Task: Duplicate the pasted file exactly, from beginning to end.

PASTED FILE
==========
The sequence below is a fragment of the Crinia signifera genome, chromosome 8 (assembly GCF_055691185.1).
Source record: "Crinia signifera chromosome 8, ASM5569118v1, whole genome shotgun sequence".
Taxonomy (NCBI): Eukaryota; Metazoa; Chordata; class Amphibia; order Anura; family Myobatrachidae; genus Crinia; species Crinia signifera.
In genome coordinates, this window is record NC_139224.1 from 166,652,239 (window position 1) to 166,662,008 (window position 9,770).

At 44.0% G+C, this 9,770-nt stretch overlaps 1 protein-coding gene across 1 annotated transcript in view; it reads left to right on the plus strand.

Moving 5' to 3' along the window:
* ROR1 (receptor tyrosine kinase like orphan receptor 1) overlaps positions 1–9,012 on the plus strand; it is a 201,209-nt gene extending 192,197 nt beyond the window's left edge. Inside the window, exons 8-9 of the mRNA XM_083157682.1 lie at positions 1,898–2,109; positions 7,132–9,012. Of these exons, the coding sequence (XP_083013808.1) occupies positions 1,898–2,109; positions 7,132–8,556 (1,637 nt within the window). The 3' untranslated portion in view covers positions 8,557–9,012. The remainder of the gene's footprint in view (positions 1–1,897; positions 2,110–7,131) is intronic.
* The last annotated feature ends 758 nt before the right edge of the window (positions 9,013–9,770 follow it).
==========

The sequence below is a fragment of the Crinia signifera genome, chromosome 8 (assembly GCF_055691185.1).
Source record: "Crinia signifera chromosome 8, ASM5569118v1, whole genome shotgun sequence".
Taxonomy (NCBI): Eukaryota; Metazoa; Chordata; class Amphibia; order Anura; family Myobatrachidae; genus Crinia; species Crinia signifera.
In genome coordinates, this window is record NC_139224.1 from 166,652,239 (window position 1) to 166,662,008 (window position 9,770).

At 44.0% G+C, this 9,770-nt stretch overlaps 1 protein-coding gene across 1 annotated transcript in view; it reads left to right on the plus strand.

Moving 5' to 3' along the window:
* ROR1 (receptor tyrosine kinase like orphan receptor 1) overlaps positions 1–9,012 on the plus strand; it is a 201,209-nt gene extending 192,197 nt beyond the window's left edge. Inside the window, exons 8-9 of the mRNA XM_083157682.1 lie at positions 1,898–2,109; positions 7,132–9,012. Of these exons, the coding sequence (XP_083013808.1) occupies positions 1,898–2,109; positions 7,132–8,556 (1,637 nt within the window). The 3' untranslated portion in view covers positions 8,557–9,012. The remainder of the gene's footprint in view (positions 1–1,897; positions 2,110–7,131) is intronic.
* The last annotated feature ends 758 nt before the right edge of the window (positions 9,013–9,770 follow it).